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6 examples of anesthesia complications

On Behalf of | Nov 14, 2022 | Medical Malpractice |

Anesthesia is one of the best scientific breakthroughs in medicine. That said, it’s not without its flaws. About 17,116 patients suffered from anesthesia errors between the years 2007 and 2014. 

Though the error risk is small, complications and errors due to anesthesia still occur. Below are six examples of anesthesia complications.

Nerve damage

Some anesthetic procedures result in weakness, numbness or nerve pain/damage. These can leave some patients with temporary or permanent injuries.


One of the most common anesthesia complications is vomiting or nausea. Patients who vomit or feel nauseous after surgery usually have to stay in the hospital longer than their initial discharge date.

Waking up during surgery

Approximately two in 1,000 patients wake up during surgery. Those needing emergency operations like heart surgery or C-sections are more prone to this.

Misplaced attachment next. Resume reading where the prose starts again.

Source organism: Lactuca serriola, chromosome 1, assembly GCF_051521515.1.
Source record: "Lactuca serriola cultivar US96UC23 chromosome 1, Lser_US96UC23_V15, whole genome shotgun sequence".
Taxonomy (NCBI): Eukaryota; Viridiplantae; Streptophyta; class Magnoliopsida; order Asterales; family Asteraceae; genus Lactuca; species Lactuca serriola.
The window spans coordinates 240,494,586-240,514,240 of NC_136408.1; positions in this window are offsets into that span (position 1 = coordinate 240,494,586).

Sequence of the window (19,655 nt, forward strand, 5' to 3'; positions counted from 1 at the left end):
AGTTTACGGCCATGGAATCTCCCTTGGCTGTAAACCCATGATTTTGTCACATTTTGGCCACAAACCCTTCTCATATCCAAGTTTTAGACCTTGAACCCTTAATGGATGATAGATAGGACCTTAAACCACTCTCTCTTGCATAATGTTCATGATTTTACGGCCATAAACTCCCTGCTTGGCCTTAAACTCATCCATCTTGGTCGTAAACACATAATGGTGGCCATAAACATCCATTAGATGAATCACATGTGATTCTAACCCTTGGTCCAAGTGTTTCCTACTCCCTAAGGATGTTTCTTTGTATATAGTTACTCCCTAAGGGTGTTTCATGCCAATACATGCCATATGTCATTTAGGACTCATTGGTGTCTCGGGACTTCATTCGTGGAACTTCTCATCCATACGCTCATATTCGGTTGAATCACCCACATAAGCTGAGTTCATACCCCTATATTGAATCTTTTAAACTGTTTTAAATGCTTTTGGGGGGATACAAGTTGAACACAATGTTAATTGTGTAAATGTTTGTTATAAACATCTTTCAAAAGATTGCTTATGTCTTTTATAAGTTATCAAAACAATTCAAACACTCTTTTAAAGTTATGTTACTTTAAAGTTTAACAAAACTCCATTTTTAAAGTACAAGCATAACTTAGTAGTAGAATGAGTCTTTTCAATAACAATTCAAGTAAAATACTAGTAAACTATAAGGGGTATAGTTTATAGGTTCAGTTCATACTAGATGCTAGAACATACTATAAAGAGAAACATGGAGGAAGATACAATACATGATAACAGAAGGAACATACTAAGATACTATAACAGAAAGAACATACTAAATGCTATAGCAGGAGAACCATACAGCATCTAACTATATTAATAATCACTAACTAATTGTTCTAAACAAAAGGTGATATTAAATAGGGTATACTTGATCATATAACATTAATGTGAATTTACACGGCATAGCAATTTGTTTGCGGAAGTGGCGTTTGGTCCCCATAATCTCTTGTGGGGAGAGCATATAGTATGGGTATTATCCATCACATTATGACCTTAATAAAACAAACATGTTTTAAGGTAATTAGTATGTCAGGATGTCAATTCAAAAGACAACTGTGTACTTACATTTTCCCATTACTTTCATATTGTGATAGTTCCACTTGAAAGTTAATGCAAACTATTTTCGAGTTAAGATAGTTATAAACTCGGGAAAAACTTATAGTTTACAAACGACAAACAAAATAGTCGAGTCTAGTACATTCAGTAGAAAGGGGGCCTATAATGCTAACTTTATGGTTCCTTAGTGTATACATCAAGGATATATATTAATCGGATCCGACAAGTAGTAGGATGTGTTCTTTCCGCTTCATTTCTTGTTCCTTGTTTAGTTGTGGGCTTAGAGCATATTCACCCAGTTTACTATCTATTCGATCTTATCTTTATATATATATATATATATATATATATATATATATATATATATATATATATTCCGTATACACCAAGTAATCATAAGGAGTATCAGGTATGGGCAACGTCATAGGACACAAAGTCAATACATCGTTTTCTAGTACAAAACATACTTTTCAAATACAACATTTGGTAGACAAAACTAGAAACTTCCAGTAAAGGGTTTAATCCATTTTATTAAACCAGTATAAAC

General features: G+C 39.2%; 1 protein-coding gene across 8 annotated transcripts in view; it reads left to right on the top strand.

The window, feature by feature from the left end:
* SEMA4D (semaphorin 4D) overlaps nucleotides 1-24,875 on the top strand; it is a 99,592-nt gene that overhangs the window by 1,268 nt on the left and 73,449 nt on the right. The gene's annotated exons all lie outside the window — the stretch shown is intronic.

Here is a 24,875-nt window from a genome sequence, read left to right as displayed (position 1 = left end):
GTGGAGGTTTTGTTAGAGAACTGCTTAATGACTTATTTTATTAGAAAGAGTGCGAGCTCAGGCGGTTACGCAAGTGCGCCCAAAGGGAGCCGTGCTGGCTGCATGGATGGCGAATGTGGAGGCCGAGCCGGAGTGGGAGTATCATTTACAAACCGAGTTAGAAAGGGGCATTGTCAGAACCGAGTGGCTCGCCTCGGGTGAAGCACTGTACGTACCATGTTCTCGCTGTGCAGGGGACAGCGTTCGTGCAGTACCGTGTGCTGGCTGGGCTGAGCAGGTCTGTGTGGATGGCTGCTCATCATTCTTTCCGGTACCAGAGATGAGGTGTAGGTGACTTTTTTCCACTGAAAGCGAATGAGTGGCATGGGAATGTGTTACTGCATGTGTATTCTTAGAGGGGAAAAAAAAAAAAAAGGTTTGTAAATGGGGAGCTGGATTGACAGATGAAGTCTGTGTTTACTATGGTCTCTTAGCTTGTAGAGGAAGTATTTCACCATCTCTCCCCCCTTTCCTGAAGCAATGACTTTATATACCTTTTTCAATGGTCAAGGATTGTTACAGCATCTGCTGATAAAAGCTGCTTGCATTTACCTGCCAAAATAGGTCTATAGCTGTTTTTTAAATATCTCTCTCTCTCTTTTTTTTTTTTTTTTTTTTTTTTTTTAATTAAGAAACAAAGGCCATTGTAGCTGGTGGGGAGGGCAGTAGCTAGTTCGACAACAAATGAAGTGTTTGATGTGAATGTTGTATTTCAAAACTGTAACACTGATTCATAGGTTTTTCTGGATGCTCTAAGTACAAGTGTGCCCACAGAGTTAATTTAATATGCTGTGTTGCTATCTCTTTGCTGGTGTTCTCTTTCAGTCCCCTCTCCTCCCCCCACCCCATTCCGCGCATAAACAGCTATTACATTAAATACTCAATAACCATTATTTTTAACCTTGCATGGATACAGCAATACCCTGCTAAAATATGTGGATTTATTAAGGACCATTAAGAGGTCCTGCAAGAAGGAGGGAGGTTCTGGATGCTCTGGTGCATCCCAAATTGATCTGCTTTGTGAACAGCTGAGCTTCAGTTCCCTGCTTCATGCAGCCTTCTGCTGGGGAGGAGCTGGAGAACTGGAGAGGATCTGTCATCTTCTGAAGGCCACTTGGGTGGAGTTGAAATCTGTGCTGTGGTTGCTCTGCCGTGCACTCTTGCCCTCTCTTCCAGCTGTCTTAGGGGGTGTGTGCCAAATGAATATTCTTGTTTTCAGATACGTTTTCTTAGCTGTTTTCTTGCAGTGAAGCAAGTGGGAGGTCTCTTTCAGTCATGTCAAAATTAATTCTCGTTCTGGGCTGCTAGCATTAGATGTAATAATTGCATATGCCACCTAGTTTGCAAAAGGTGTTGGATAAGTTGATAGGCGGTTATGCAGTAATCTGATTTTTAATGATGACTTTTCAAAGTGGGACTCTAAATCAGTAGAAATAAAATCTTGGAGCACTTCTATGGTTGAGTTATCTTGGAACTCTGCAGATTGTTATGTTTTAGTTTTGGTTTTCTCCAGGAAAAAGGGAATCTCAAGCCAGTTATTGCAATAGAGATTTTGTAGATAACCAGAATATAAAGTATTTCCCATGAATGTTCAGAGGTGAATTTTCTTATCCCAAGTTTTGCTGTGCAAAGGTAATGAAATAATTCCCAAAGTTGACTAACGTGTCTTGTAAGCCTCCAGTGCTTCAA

Post-surgery confusion

After a surgical procedure ends, some patients develop memory and learning difficulties that can go on for a week or longer. Due to their age, seniors are the most susceptible to post-surgery confusion.

Surgical aspiration

During surgery, sometimes food, drink and other substances fall into the lungs, i.e., aspiration. Because patients can’t cough under anesthesia, this can lead to pneumonia and is likely to delay recovery. 

MH (Malignant hyperthermia)

MH is a hereditary condition that puts patients at dire risk of anesthesia complications. Its symptoms include muscle contractions and high fever. If medical professionals fail to diagnose and treat this condition, the patient in question can suffer from organ failure.

Patients can lower their risks of the above anesthetic complications by not eating or drinking for several hours before surgery. They can also take blood tests to check for risky genetic conditions.

However, many anesthesia complications happen because hospital personnel sometimes fail to convey proper surgery preparation instructions or they use too much/too little anesthesia. If you or a loved one suffered severe damage from an anesthesia complication, consider seeking legal assistance to learn about medical malpractice compensation.